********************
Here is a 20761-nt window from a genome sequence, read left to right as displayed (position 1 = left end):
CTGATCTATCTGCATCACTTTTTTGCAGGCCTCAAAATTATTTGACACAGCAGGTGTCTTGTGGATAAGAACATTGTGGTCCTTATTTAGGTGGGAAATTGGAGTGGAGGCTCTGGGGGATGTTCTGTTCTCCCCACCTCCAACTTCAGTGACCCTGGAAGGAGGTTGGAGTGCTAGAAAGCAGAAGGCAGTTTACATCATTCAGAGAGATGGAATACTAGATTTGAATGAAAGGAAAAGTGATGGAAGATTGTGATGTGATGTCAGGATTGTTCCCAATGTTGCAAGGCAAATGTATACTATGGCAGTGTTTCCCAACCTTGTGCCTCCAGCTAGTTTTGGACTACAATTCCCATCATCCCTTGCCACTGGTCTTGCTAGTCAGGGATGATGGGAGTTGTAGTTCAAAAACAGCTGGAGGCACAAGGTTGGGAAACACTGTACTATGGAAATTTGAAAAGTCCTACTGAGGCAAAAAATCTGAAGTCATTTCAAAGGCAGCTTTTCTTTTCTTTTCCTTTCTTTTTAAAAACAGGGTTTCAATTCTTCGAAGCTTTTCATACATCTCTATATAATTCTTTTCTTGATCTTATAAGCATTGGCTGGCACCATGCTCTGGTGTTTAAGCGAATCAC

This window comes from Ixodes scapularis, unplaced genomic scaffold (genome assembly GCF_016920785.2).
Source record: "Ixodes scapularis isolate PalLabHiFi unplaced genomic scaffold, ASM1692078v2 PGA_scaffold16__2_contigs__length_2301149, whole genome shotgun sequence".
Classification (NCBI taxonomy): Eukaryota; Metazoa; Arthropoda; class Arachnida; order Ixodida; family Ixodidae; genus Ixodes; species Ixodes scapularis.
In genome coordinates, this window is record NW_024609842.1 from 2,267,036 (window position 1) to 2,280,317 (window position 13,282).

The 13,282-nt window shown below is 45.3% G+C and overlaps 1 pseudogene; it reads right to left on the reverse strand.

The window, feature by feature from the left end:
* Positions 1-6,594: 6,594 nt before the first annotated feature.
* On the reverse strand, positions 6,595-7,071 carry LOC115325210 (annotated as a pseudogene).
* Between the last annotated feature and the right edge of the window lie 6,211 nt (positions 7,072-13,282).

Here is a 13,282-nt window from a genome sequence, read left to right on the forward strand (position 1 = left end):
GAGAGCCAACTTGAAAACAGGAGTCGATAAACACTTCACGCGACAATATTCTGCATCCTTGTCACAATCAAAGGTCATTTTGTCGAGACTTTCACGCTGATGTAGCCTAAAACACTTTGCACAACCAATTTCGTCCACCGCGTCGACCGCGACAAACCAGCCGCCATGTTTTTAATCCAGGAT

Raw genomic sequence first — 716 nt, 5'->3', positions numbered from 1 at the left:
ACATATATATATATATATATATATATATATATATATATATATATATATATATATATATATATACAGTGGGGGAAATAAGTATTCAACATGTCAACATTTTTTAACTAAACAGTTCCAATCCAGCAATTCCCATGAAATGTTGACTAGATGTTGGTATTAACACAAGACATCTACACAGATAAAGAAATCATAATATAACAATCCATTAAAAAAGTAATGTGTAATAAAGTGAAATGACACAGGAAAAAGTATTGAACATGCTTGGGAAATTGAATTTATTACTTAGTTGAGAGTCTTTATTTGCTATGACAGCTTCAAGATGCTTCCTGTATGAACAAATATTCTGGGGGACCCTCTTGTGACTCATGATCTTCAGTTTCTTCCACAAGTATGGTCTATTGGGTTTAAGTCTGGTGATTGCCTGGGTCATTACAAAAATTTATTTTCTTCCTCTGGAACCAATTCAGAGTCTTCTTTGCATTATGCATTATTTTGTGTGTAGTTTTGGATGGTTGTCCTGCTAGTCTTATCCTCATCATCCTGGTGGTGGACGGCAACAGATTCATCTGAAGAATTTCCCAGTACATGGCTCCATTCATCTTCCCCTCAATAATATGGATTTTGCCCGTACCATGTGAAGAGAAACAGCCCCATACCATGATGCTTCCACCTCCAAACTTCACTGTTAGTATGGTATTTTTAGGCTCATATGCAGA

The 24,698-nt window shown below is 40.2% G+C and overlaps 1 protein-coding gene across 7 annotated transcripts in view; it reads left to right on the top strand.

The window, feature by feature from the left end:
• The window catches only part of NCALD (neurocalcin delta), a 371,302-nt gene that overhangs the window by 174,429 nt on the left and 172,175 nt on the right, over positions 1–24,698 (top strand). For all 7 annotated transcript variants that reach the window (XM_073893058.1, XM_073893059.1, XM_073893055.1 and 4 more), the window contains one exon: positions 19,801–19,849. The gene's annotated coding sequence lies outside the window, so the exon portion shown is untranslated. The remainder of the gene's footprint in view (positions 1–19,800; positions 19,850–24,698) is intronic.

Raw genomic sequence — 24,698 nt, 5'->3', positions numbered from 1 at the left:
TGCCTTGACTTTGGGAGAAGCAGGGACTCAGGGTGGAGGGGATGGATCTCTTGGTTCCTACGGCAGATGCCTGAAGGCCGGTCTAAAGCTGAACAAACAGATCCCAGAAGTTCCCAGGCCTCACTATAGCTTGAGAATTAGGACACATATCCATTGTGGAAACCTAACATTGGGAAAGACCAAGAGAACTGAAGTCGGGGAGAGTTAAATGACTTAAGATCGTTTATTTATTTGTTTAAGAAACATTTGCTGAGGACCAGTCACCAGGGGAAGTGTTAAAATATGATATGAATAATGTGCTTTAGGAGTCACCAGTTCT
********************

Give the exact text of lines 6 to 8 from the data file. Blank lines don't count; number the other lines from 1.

In genome coordinates, this window is record NW_024609842.1 from 2,267,036 (window position 1) to 2,280,317 (window position 13,282).

The 13,282-nt window shown below is 45.3% G+C and overlaps 1 pseudogene; it reads right to left on the reverse strand.

The window, feature by feature from the left end: